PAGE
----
positions are;[6]

(i)               
Permanent
Until Review
(PUR)[7]

The
PUR expatriate quota is granted on a permanent basis usually to the benefit of
a person occupying a top management position in the company e.g. Chairman or
Managing Director.[8]
The essence of applying for and obtaining the PUR is to exclude these employees
from the hassle that may be experienced in the course of periodic renewal of
residence permits and also to ensure that the local company is able to protect
its investment.[9]

 

(ii)            
Temporary
Expatriate Quota

This
type of expatriate quota is usually reserved for the position of Director and
other employees of the company for between one and three years.

(i)   
Combined
Expatriate Residence Permit And Aliens Card (CERPAC)[10]

The CERPAC is a
permission granted to Foreigners to live and work in Nigeria for up to two
years, which is subject to renewal and validity of the expatriate quota. It is
a work and resident permit required for any foreigner to reside in Nigeria for
any lawful purposes excluding Diplomats; Government Officials, Niger Wives[11];
and Non- Governmental Organizations (NGOs) who are granted CERPAC gratis. The
card is valid for two years, after which application for revalidation must be
made.

 

The two type of CERPAC are;

 

(i)               
CERPAC Green Card

This card allows foreigner to reside in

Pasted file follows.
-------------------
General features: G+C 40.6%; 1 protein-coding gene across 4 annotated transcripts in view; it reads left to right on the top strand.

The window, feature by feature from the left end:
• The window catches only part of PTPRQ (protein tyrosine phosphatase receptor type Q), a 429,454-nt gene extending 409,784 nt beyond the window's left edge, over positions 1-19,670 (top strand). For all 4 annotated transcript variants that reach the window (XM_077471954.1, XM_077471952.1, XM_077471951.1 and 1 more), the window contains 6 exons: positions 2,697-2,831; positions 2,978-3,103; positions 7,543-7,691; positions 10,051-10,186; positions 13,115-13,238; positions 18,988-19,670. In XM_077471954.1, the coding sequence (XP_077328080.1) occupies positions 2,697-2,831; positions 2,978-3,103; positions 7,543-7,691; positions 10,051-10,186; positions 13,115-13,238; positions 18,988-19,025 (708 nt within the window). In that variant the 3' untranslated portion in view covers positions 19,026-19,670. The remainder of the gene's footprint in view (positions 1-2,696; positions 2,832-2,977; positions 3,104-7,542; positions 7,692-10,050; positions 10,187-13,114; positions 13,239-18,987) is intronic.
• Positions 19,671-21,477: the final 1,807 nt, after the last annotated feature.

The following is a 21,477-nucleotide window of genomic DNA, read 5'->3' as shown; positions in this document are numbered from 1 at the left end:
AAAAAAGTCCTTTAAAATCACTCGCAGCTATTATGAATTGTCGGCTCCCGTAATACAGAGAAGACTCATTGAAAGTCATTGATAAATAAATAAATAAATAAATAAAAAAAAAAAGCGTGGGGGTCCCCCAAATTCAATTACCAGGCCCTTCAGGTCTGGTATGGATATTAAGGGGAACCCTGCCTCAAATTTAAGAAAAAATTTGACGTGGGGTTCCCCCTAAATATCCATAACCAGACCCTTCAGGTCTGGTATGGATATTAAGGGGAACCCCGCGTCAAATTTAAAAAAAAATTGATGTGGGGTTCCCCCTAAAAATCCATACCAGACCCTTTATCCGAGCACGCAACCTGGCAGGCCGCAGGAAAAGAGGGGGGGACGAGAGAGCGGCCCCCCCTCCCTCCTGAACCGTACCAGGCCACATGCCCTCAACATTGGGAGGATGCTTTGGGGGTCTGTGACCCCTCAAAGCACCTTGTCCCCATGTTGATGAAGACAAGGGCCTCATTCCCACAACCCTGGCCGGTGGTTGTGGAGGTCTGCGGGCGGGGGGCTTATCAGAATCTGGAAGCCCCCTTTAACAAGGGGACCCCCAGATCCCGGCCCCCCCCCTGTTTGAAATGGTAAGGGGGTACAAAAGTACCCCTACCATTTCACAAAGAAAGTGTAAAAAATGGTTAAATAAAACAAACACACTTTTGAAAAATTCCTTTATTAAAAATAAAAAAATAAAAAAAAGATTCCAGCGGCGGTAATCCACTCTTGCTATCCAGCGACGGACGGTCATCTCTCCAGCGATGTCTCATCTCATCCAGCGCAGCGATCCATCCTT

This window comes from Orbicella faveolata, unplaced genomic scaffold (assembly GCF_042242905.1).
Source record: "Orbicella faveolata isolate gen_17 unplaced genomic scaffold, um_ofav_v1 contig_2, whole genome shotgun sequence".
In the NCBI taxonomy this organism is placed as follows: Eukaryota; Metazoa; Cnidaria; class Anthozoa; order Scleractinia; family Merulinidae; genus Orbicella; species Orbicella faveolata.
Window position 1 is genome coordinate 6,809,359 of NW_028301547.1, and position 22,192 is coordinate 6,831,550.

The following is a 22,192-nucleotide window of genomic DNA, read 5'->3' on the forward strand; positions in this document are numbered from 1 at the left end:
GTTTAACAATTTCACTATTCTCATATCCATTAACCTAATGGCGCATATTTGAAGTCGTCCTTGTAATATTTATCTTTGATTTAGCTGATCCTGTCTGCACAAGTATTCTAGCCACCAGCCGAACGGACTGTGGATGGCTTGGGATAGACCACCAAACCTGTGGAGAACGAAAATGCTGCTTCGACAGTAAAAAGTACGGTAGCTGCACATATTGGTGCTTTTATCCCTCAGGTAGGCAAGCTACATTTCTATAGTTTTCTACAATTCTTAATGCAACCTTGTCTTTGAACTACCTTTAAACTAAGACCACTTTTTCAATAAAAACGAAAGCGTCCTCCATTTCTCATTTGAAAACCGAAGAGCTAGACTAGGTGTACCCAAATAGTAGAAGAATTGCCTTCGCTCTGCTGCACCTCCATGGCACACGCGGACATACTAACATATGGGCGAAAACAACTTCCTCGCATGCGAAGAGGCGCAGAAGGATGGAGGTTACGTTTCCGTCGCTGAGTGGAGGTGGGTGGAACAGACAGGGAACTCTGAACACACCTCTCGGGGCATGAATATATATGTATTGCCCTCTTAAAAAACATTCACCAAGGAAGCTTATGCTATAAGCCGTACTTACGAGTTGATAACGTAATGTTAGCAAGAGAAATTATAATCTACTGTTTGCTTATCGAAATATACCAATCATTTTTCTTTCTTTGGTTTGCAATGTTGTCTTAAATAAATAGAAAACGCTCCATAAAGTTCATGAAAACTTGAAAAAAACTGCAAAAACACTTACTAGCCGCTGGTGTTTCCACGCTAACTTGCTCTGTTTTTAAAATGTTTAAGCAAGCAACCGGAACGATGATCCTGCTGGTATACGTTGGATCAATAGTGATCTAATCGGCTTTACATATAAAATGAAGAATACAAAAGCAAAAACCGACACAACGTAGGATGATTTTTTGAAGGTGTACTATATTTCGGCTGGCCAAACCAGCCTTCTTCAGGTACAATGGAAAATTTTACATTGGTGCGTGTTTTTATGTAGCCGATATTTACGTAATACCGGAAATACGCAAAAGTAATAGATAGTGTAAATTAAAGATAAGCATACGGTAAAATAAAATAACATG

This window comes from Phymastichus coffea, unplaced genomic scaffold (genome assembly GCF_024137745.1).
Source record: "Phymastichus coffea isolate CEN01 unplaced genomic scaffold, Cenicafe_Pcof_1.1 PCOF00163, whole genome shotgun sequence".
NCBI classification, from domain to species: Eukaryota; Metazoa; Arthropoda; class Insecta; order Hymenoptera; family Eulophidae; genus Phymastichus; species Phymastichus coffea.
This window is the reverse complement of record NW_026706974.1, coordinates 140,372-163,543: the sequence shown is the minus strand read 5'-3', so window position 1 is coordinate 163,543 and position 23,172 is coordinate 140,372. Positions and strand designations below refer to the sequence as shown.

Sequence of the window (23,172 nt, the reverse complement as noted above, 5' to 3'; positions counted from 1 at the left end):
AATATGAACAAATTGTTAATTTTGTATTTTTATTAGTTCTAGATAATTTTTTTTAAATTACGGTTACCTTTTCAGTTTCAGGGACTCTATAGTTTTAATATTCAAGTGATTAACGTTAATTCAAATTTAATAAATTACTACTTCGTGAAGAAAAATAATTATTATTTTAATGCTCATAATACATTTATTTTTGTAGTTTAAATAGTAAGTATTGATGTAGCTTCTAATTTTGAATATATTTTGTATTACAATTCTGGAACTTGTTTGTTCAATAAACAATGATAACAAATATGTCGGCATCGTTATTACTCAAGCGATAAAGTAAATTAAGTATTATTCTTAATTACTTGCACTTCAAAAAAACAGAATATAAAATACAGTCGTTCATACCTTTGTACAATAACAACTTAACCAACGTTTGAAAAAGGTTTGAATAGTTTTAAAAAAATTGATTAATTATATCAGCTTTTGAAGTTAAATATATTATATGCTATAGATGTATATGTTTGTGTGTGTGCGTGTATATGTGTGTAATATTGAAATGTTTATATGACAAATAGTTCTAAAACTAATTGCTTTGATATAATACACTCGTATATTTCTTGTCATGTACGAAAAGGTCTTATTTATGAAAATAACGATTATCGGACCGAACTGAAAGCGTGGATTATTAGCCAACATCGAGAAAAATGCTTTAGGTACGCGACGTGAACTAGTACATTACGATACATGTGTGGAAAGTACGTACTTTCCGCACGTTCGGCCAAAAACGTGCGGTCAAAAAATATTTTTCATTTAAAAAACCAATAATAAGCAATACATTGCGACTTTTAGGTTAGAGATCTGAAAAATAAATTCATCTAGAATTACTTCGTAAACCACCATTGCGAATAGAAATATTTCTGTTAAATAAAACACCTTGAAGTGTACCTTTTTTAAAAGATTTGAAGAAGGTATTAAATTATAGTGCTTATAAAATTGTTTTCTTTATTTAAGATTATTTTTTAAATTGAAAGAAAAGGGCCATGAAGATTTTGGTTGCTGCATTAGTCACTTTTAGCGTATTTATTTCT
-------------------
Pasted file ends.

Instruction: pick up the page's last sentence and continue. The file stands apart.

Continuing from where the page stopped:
Nigeria and carry out an approved activity as stated on the permit or to
accompany a resident or citizen of Nigeria as a dependant.

 

(ii)            
CERPAC Brown Card

This card is mainly a movement chart for
every foreigner in Nigeria or visiting with the intention to remain in the
country beyond 56 days in accordance with registration requirement under the
law. It is also applicable to crew members leaving their ship and staying
ashore in excess of 28 days.

 

3.0.      Concluding Remarks

 

Conclusively,
this piece has basically dealt with some of the required visas and/or permits
that foreigners seeking to come in to the Country must obtain. Where any
foreigner is found wanting or guilty of non-compliance with the requirements as
set out under the Immigration Law would be subjected to stringent penalties –
ranging from administrative fines to imprisonment and deportation.

Profile
of Khalid Adulkareem:

Khalid
Adulkareem is an associate at Omaplex Law Firm with broad and in depth
understanding in the following areas Immigration Law and  Intellectual Property Law,he has
 advised
and
facilitated several transactions
including
commercialization of their intellectual
property rights and other areas.

 



* L.
B. Tairu; tahiru@omaplex.com.ng and K. O.
Abdulkareem; abdulkareem@omaplex.com.ng

 

[3] Section 37(9) of the Act and Regulation 6(1)- (3)

[4] Section 37(8) of the Act.

[5] Section 36(1) of the Act and Regulation 12 (1) and (2) of the
Regulation. 
Also, under Section 33 (1) of the Nigerian Oil & Gas Industry
Content Development Act 2010 operators shall make application to, and receive
the approval of, the Nigerian
Nigerian Content Development and Monitoring
Board
before making any application for expatriate quota to
the Ministry of Internal Affairs or any other agency or Ministry of the Federal
Government

 

[6] It is instructive that there are circumstances where additional
expatriate quota may be granted and that an expatriate quota may also be
re-designated.

[7] Adekunle Obebe, “Nigeria Immigration Law & Practice” (1st
Edition, 2017 BLP Publication Service) 54

[8] In practice, the ‘Grantee’ of a PUR Quota applies for revalidation
after 10 years of its grant even though no law provides for such revalidation. Ibid.

[9]Ibid.

[10] https://portal.immigration.gov.ng/?p=about
< last assessed on the 4 September 2020>

[11] Niger wives is a residence permit for wives of Nigerian National